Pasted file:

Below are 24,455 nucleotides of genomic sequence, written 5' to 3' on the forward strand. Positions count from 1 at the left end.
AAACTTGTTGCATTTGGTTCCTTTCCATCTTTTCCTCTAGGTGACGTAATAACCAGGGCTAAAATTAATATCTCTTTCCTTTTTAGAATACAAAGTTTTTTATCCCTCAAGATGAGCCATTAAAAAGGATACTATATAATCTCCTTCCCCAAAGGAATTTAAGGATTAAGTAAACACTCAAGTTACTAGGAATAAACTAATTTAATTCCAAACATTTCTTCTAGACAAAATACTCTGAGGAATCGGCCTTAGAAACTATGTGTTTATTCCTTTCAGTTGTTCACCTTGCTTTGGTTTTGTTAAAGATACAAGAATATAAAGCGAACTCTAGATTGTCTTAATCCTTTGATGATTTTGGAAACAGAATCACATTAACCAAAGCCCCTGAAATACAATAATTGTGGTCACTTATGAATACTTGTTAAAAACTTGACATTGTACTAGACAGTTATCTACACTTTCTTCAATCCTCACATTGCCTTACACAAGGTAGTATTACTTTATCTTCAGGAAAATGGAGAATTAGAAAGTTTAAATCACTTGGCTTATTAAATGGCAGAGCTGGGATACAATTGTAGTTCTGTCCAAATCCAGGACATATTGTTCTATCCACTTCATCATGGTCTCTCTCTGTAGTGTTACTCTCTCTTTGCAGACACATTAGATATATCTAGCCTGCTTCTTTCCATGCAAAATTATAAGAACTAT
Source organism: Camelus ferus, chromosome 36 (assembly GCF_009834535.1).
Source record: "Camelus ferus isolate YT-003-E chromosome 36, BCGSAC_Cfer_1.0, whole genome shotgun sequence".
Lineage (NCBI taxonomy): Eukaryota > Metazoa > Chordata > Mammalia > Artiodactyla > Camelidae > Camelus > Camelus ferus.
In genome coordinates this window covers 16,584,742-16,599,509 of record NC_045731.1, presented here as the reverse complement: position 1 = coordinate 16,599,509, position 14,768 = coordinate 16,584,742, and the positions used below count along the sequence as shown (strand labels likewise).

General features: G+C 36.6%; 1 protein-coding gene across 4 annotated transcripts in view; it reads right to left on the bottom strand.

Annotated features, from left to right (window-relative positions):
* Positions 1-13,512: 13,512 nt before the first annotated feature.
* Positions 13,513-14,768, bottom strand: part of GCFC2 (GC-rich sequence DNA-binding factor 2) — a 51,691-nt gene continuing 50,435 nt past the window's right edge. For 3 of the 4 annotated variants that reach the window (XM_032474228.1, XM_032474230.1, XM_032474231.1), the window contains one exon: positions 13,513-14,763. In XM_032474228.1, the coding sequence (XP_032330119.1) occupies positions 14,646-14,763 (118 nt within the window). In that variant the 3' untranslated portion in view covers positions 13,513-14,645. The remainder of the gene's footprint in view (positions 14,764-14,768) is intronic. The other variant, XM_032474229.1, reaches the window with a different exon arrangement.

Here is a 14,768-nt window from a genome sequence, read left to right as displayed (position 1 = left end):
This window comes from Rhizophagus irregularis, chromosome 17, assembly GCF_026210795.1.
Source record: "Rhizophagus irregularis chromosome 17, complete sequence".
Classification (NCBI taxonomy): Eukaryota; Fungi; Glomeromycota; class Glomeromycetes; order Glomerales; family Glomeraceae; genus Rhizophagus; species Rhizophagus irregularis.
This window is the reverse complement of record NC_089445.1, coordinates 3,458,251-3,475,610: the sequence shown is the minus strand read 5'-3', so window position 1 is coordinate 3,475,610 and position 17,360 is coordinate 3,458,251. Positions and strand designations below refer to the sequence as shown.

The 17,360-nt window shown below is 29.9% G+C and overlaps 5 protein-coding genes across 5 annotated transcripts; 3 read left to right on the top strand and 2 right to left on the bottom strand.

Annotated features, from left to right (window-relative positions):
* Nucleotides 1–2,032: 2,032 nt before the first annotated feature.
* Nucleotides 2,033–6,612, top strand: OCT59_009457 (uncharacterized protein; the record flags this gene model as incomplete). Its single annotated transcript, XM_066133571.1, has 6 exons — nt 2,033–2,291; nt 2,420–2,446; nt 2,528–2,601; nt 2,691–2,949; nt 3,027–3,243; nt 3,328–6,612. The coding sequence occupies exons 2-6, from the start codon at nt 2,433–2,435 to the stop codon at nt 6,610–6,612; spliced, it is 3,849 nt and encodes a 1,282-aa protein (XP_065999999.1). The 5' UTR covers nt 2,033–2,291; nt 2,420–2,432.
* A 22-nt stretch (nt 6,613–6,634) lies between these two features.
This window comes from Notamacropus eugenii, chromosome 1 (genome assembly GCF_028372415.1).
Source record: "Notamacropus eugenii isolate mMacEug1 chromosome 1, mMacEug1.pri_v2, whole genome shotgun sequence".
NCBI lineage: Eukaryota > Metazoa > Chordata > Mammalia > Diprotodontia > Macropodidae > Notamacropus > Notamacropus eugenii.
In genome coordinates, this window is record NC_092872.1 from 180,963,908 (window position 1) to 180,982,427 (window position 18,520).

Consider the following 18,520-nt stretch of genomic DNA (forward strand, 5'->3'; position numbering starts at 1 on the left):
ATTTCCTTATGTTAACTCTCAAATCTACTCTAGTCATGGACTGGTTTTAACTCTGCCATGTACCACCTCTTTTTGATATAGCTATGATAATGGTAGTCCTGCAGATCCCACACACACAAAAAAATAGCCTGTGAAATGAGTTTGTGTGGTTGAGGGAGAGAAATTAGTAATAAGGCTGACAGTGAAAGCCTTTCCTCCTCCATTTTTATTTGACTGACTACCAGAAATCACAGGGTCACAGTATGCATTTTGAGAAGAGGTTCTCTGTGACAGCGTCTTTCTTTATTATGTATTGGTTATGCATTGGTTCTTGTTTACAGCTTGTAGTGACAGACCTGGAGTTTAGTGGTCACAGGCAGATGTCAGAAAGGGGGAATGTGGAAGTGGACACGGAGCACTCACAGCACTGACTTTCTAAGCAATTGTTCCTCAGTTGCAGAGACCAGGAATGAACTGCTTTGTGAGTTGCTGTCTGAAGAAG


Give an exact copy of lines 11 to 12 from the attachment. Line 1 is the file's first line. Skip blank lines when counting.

Here is a 14,768-nt window from a genome sequence, read left to right as displayed (position 1 = left end):
This window comes from Rhizophagus irregularis, chromosome 17, assembly GCF_026210795.1.